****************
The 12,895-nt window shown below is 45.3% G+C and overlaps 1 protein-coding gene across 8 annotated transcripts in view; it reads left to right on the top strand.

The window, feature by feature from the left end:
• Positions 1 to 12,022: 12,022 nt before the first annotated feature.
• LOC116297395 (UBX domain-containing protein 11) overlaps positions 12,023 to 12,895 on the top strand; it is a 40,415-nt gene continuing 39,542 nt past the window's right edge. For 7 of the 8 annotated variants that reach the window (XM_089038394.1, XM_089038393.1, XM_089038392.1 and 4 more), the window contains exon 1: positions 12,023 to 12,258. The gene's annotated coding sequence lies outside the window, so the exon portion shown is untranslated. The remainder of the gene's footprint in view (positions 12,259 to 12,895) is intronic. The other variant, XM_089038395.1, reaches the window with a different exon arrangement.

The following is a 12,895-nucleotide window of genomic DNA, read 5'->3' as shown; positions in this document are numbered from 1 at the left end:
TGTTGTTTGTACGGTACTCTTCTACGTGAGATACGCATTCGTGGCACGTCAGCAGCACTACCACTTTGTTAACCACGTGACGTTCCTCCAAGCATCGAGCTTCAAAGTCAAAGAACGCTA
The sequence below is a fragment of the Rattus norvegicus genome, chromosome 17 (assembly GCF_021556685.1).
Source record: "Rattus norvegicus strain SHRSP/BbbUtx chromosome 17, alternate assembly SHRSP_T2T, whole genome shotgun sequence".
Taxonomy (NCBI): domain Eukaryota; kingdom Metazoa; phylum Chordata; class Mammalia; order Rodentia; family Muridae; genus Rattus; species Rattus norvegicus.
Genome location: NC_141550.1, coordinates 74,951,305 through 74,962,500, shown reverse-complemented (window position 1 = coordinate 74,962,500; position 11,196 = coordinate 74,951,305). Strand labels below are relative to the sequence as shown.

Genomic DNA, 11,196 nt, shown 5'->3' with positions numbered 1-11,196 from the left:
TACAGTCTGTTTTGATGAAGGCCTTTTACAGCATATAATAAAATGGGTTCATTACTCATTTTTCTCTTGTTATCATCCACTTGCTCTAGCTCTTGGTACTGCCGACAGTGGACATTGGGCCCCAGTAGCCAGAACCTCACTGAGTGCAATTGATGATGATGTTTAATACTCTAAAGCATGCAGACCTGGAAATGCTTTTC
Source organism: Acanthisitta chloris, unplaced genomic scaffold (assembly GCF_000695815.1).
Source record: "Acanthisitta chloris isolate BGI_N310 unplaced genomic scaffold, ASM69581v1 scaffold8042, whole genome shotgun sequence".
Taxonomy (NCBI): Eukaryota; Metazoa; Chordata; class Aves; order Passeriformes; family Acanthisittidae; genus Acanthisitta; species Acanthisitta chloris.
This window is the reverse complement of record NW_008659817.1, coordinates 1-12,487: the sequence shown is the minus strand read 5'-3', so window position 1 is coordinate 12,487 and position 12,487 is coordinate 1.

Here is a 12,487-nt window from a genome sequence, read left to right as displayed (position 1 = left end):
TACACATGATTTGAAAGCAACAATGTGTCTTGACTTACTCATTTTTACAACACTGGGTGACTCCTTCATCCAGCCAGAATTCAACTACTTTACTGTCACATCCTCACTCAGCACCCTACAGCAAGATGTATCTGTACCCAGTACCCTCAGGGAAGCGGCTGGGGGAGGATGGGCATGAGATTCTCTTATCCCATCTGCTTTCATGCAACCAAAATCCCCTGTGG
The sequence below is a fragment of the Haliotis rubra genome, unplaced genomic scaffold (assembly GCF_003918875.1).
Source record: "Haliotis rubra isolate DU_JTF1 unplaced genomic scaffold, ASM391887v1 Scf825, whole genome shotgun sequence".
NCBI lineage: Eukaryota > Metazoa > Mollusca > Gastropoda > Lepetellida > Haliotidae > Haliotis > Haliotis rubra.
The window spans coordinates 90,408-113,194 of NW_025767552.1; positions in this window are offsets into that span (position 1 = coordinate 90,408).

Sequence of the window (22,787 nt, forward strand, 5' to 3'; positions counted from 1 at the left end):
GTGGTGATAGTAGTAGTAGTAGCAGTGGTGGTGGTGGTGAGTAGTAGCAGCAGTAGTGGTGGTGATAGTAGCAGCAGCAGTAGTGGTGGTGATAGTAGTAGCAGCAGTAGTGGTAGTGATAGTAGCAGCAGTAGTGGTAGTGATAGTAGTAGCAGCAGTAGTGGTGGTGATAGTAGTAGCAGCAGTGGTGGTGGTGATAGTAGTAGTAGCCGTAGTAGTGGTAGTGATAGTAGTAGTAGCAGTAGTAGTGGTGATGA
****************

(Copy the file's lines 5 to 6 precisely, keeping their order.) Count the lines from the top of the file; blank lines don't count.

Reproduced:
The following is a 12,895-nucleotide window of genomic DNA, read 5'->3' as shown; positions in this document are numbered from 1 at the left end:
TGTTGTTTGTACGGTACTCTTCTACGTGAGATACGCATTCGTGGCACGTCAGCAGCACTACCACTTTGTTAACCACGTGACGTTCCTCCAAGCATCGAGCTTCAAAGTCAAAGAACGCTA